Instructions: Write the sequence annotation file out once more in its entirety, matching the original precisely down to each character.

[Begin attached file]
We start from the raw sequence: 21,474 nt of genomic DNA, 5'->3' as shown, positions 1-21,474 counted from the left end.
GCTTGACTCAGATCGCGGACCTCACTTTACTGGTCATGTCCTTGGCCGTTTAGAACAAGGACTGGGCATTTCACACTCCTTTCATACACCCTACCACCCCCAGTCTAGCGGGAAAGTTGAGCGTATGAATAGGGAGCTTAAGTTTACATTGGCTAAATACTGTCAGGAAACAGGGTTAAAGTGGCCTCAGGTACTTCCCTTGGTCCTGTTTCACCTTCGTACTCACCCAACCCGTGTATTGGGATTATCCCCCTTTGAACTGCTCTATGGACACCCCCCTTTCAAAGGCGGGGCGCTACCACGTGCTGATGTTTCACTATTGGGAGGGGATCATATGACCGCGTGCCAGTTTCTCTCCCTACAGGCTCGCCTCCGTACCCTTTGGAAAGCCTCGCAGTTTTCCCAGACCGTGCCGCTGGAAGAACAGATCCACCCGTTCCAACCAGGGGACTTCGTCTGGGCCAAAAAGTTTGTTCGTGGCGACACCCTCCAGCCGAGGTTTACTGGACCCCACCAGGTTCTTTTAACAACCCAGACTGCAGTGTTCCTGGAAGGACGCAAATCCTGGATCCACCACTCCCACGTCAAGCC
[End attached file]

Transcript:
We start from the raw sequence: 21,474 nt of genomic DNA, 5'->3' as shown, positions 1-21,474 counted from the left end.
GCTTGACTCAGATCGCGGACCTCACTTTACTGGTCATGTCCTTGGCCGTTTAGAACAAGGACTGGGCATTTCACACTCCTTTCATACACCCTACCACCCCCAGTCTAGCGGGAAAGTTGAGCGTATGAATAGGGAGCTTAAGTTTACATTGGCTAAATACTGTCAGGAAACAGGGTTAAAGTGGCCTCAGGTACTTCCCTTGGTCCTGTTTCACCTTCGTACTCACCCAACCCGTGTATTGGGATTATCCCCCTTTGAACTGCTCTATGGACACCCCCCTTTCAAAGGCGGGGCGCTACCACGTGCTGATGTTTCACTATTGGGAGGGGATCATATGACCGCGTGCCAGTTTCTCTCCCTACAGGCTCGCCTCCGTACCCTTTGGAAAGCCTCGCAGTTTTCCCAGACCGTGCCGCTGGAAGAACAGATCCACCCGTTCCAACCAGGGGACTTCGTCTGGGCCAAAAAGTTTGTTCGTGGCGACACCCTCCAGCCGAGGTTTACTGGACCCCACCAGGTTCTTTTAACAACCCAGACTGCAGTGTTCCTGGAAGGACGCAAATCCTGGATCCACCACTCCCACGTCAAGCC